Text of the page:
Weekly Message on Parshat Naso by Rabbi Dov Gartenberg May 21, 2010, 8 Sivan, 5770

Weekly Message on Parshat Naso by Rabbi Dov Gartenberg May 21, 2010 Sivan 8, 5770

 In this week’s Haftarah for parshat Naso, a couple have been promised by an angel that they will have a son. Manoah, who will be the father of Samson, asks the angel, “What is your name? We should like to honor you when your words come true. The angel said to him, “You must not ask for my name; it is unknowable.-in Hebrew ‘vhu feli” (Judges 13:17-18 ) The root peh, lamed, alef can mean wondrous, inscrutable, baffling and is translated by Michael Fishbane as ‘unknowable’. This passage recalls a more famous encounter in the Torah between Jacon and an angel at the Jabbok ford. After wrestling the angel all night, Jacob, victorious, asks his name. He is told “you must not ask for my name.” (Gen. 32:30)

 The story of Samson’s birth and the annunciation by the angel is a mystery. The sense of mystery in this biblical story is deepened by the next verse: “Manoah took the kid and the meal offering and offered them up on the rock to the Lord; and a marvelous thing happened-u’mafli la’asot (the same root, peh, lamed, alef)-while Manoah and his wife looked on. As the flames leaped up from the altar toward the sky, the angel of the Lord ascended in the flames of the altar…..” Judges 13:19-20) The word unknowable and marvelous are of the same root in Hebrew and convey a strong sense of utter mystery and an intense bafflement.

 The use of the Hebrew phrase, “mafli la’asot” migrates into our prayer book. It is found in the “Blessings of the Dawn-Birchot Hashahar” section of the weekday and Shabbat morning service. The entire text of this beautiful blessing is: “Praised are You, Lord our God, King of the universe who with wisdom fashioned the human body, creating openings, arteries, glands, and organs, marvelous in structure, intricate in design. Should but one of them, by being blocked or opened, fail to function, it would be impossible to exist. Praised are You, Lord, healer of all flesh who sustains our bodies in wondrous ways-u’mafli la’asot.” (Siddur Hadash Prayer Book, p. 144)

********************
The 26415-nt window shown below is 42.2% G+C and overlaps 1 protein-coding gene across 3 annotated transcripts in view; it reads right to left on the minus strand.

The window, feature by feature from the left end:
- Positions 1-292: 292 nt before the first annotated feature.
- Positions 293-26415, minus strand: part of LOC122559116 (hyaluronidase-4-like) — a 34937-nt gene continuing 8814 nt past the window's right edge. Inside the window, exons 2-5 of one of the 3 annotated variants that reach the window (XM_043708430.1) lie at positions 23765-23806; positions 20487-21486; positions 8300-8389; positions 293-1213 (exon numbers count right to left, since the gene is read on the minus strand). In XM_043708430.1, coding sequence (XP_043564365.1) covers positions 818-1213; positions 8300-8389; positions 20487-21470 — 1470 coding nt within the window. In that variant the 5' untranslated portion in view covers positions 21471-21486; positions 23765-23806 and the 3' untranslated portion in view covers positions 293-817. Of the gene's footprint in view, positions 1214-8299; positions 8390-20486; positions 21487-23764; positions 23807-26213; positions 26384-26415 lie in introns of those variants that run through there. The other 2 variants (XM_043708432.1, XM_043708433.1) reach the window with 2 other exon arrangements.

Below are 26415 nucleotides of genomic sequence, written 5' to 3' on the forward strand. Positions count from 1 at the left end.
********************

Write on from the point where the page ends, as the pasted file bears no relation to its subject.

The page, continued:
The exact expression found in our Haftorah comes to our lips via the traditional text of the Siddur. The blessing than helps us to marvel at the miracle and mystery of our bodies, which Judaism affirms as positive and worthy of our mindful care and attention. It is so fascinating to me to track a phrase that originally is used to describe a scene of an angel’s fiery ascent to heaven to a marveling words about the functioning of our living bodies. It is also noteworthy that this blessing is said according to our tradition after we go to the bathroom. This is a lovely illustration of how Judaism brings mindfulness to aspects of life that otherwise might be kept at the margins of consciousness. The Torah teaches us to be mindful of everyday miracles, not just the one’s described in our Haftarah.

Please join us this Shabbat morning as I give a running commentary on the Haftarah. I know you will find it stimulating and inspiring. Shabbat Shalom, Rabbi Dov Gartenberg

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